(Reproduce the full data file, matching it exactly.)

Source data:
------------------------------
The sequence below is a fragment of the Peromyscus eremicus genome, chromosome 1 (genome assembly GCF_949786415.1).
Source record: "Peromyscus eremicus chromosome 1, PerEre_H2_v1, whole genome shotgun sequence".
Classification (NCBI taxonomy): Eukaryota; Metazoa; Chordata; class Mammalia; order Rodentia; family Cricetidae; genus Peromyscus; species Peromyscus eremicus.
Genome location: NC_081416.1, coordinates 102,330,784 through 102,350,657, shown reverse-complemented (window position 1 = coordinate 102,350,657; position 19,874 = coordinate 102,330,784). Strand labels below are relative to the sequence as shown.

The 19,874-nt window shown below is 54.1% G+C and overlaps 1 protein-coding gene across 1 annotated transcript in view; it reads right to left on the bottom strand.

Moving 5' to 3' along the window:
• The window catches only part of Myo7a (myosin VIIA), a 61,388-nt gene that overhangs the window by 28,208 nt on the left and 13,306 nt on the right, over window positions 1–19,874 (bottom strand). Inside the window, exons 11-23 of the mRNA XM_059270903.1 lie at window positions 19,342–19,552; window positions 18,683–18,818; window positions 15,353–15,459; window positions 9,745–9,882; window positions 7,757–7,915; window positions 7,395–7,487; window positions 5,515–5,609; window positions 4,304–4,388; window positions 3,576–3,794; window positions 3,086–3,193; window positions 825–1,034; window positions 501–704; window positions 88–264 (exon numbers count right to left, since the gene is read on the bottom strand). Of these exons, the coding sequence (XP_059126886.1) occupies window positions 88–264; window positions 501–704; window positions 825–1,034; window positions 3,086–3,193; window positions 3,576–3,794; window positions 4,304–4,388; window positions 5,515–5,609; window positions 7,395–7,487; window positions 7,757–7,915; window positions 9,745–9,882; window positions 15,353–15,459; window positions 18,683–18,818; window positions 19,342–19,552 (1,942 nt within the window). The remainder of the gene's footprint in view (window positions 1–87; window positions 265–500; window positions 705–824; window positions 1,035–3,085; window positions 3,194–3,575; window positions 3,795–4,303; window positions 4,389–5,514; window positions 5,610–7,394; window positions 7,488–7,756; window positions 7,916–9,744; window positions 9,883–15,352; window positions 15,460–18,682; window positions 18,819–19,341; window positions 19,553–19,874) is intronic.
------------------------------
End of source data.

The sequence below is a fragment of the Peromyscus eremicus genome, chromosome 1 (genome assembly GCF_949786415.1).
Source record: "Peromyscus eremicus chromosome 1, PerEre_H2_v1, whole genome shotgun sequence".
Classification (NCBI taxonomy): Eukaryota; Metazoa; Chordata; class Mammalia; order Rodentia; family Cricetidae; genus Peromyscus; species Peromyscus eremicus.
Genome location: NC_081416.1, coordinates 102,330,784 through 102,350,657, shown reverse-complemented (window position 1 = coordinate 102,350,657; position 19,874 = coordinate 102,330,784). Strand labels below are relative to the sequence as shown.

The 19,874-nt window shown below is 54.1% G+C and overlaps 1 protein-coding gene across 1 annotated transcript in view; it reads right to left on the bottom strand.

Moving 5' to 3' along the window:
• The window catches only part of Myo7a (myosin VIIA), a 61,388-nt gene that overhangs the window by 28,208 nt on the left and 13,306 nt on the right, over window positions 1–19,874 (bottom strand). Inside the window, exons 11-23 of the mRNA XM_059270903.1 lie at window positions 19,342–19,552; window positions 18,683–18,818; window positions 15,353–15,459; window positions 9,745–9,882; window positions 7,757–7,915; window positions 7,395–7,487; window positions 5,515–5,609; window positions 4,304–4,388; window positions 3,576–3,794; window positions 3,086–3,193; window positions 825–1,034; window positions 501–704; window positions 88–264 (exon numbers count right to left, since the gene is read on the bottom strand). Of these exons, the coding sequence (XP_059126886.1) occupies window positions 88–264; window positions 501–704; window positions 825–1,034; window positions 3,086–3,193; window positions 3,576–3,794; window positions 4,304–4,388; window positions 5,515–5,609; window positions 7,395–7,487; window positions 7,757–7,915; window positions 9,745–9,882; window positions 15,353–15,459; window positions 18,683–18,818; window positions 19,342–19,552 (1,942 nt within the window). The remainder of the gene's footprint in view (window positions 1–87; window positions 265–500; window positions 705–824; window positions 1,035–3,085; window positions 3,194–3,575; window positions 3,795–4,303; window positions 4,389–5,514; window positions 5,610–7,394; window positions 7,488–7,756; window positions 7,916–9,744; window positions 9,883–15,352; window positions 15,460–18,682; window positions 18,819–19,341; window positions 19,553–19,874) is intronic.